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1. (WO2008059507) IMPLANT DENTAIRE POUR LA POSE D'UNE DENT ARTIFICIELLE SUR LA PARTIE ANTÉRIEURE DU MANDIBULE
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DENTAL IMPLANT FOR IMPLANTING AN ARTIFICIAL TOOTH ON THE ANTERIOR PORTION OF THE MANDIBLE OF A PATIENT

FIELD OF THE DISCLOSED TECHNIQUE
The disclosed technique relates to medical devices in general, and to dental implants, in particular.

BACKGROUND OF THE DISCLOSED TECHNIQUE
Methods for implanting artificial teeth are known in the art. The incisors of the upper jaw (i.e., the upper jaw incisors) articulate with those of the mandible (i.e., the mandibular incisors). In a normal human being the upper jaw incisors and the mandibular incisors usually protrude at an oblique angle relative to both the upper jaw and the mandible, respectively. Following is a description of an exemplary method for implanting an artificial incisor, as known in the art.
The dental surgeon employs a dental screw, an angled abutment, and a fastening screw. The angled abutment is slanted with respect to the dental screw, in order to match the inclination of the neighboring teeth (which are slanted with respect to the jawbone), while the dental screw is to be aligned with the jawbone. In this manner, the inclination of the artificial incisor is matched with that of the anatomical incisor, and proper articulation of the artificial incisor with the adjacent incisors is provided. The dental screw has an external thread at one end thereof, for screwing into the jawbone. The other end of the dental screw has a hexagonal depression and an internal thread whose major diameter is smaller than the width of the hexagonal depression. The abutment has a hexagonal protrusion at one end thereof, and a through hole which passes through the hexagonal protrusion. The hexagonal protrusion of the abutment matches the hexagonal depression in the dental screw. The dental surgeon screws the dental screw in the jawbone, aligns the angled orientation of the abutment relative to the adjacent angled teeth when inserting the hexagonal protrusion in the hexagonal depression, and fastens the abutment to the dental screw by screwing the fastening screw in the internal thread of the dental screw, through the hole of the abutment. The dental surgeon, then assembles or fastens the artificial incisor, which has a blind hole therein, to the abutment, such as by an adhesive.
The method described herein above is applicable to cases in which the major diameter of the dental screw is approximately 3.75 mm or larger (i.e., relatively thick upper jaw bones or mandibles). Employment of a dental screw having a major diameter of less than 3.75 mm is either impractical or unsafe, because the wall thickness of the dental screw in the region of the internal thread is not sufficient to provide the mechanical strength necessary to fasten the abutment to the dental screw, lest ensuring long term use of the artificial incisor by the patient.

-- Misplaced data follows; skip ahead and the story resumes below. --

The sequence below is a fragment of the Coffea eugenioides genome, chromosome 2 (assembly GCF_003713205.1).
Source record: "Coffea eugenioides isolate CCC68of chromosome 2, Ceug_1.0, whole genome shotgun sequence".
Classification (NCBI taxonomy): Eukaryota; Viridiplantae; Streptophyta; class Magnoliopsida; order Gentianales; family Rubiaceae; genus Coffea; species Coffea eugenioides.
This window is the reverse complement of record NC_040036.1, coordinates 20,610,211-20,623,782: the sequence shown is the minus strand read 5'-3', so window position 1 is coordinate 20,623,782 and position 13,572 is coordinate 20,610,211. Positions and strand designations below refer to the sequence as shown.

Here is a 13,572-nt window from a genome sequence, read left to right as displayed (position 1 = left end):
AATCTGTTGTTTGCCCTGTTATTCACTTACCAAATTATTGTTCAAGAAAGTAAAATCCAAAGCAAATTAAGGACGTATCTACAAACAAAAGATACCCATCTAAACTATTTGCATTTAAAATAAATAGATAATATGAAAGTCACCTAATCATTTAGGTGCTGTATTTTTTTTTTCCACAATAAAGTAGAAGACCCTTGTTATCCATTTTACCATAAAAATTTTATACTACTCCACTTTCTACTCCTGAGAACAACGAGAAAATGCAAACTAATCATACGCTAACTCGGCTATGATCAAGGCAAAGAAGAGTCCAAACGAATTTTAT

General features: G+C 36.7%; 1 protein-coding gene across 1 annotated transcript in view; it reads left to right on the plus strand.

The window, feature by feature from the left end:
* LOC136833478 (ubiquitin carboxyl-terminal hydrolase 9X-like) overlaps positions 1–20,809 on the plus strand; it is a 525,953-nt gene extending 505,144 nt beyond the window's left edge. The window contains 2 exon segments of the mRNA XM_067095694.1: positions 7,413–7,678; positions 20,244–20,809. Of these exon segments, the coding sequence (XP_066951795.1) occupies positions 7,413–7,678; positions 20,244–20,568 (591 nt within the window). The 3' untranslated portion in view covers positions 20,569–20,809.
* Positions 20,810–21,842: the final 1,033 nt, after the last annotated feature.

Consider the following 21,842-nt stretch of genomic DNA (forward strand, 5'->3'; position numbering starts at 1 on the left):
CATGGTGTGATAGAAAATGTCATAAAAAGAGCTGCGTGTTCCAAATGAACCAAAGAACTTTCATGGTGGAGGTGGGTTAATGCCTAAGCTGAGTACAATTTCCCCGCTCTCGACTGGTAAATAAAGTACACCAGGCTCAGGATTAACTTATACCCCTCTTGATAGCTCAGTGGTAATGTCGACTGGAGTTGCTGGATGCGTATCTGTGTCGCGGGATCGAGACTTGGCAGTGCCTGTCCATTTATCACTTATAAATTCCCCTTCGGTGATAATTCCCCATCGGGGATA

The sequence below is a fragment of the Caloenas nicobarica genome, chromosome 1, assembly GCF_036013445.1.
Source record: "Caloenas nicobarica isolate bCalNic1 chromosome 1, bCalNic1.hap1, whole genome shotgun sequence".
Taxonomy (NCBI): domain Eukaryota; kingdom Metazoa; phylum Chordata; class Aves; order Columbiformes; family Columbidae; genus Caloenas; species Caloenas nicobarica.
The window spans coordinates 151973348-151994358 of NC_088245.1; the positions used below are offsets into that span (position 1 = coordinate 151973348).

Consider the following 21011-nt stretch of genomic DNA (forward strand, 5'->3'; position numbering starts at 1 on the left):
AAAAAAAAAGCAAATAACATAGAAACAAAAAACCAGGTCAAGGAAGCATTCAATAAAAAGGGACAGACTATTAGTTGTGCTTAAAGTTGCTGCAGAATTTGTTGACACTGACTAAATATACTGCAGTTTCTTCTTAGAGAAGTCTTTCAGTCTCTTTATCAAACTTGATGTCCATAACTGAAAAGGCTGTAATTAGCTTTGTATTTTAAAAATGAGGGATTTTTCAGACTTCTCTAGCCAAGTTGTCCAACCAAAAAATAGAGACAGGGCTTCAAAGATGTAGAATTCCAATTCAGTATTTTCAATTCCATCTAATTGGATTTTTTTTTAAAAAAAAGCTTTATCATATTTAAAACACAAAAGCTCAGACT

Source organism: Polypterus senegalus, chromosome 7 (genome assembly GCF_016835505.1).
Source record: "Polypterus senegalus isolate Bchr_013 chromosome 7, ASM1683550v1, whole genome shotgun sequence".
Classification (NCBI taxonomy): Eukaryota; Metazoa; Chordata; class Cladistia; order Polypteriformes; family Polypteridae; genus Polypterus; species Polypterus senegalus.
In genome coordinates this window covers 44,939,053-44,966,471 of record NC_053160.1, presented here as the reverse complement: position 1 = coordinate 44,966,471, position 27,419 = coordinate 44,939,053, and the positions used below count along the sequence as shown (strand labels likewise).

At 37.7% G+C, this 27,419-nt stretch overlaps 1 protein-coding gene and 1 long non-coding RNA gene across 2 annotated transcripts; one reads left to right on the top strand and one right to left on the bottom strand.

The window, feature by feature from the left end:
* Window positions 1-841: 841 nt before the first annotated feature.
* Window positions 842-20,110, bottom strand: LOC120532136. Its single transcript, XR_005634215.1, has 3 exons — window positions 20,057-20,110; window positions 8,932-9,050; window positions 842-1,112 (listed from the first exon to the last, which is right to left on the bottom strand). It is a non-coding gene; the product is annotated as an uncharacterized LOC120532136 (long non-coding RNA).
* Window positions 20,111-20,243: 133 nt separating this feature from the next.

SUMMARY OF THE DISCLOSED TECHNIQUE
It is an object of the disclosed technique to provide a novel method and system for implanting an artificial tooth.
In accordance with the disclosed technique, there is thus provided a device for coupling an artificial tooth to a jawbone of a patient.

The device includes a dental implant, and a deformably removable nut.

The dental implant includes a threaded bone-engaging portion, for engaging the dental implant with the jawbone, and a threaded assembly-stage portion, for enabling screwing of the dental implant into the jawbone, and for coupling the artificial tooth with the jawbone. The deformably removable nut includes a plurality of engagement features, and a nut-disintegration feature.
The engagement features enable engagement of the nut with a tool, for screwing the nut on the dental implant, and for further screwing the dental implant in the jawbone, with the aid of the nut. The nut-disintegration feature enables removal of the nut from the dental implant, without unscrewing the nut from the threaded assembly-stage portion.

BRIEF DESCRIPTION OF THE DRAWINGS
The disclosed technique will be understood and appreciated more fully from the following detailed description taken in conjunction with the drawings in which:
Figure 1 is a schematic illustration of a device, for implanting an artificial incisor in the jawbone of a patient, constructed and operative according to an embodiment of the disclosed technique;
Figure 2A is a schematic illustration of the dental implant of the device of Figure 1 ;
Figure 2B is a schematic illustration of a cross section of the dental implant of Figure 2A;
Figure 3A is a schematic illustration of the deformably removable nut of the device of Figure 1 ;
Figure 3B is a schematic illustration of a top view of the deformably removable nut of Figure 3A;
Figure 3C is a schematic illustration of a section of the deformably removable nut of Figure 3B;
Figure 4A is a schematic illustration of an artificial tooth coupler for coupling an artificial incisor with the assembly stage portion of the external thread of the dental implant of Figure 2A;
Figure 4B is a schematic illustration of a section of the artificial tooth coupler of Figure 4A;
Figure 5 is a schematic illustration of a perspective view of the artificial tooth coupler of Figure 4A, screwed on the assembly stage portion of the dental implant of Figure 2A;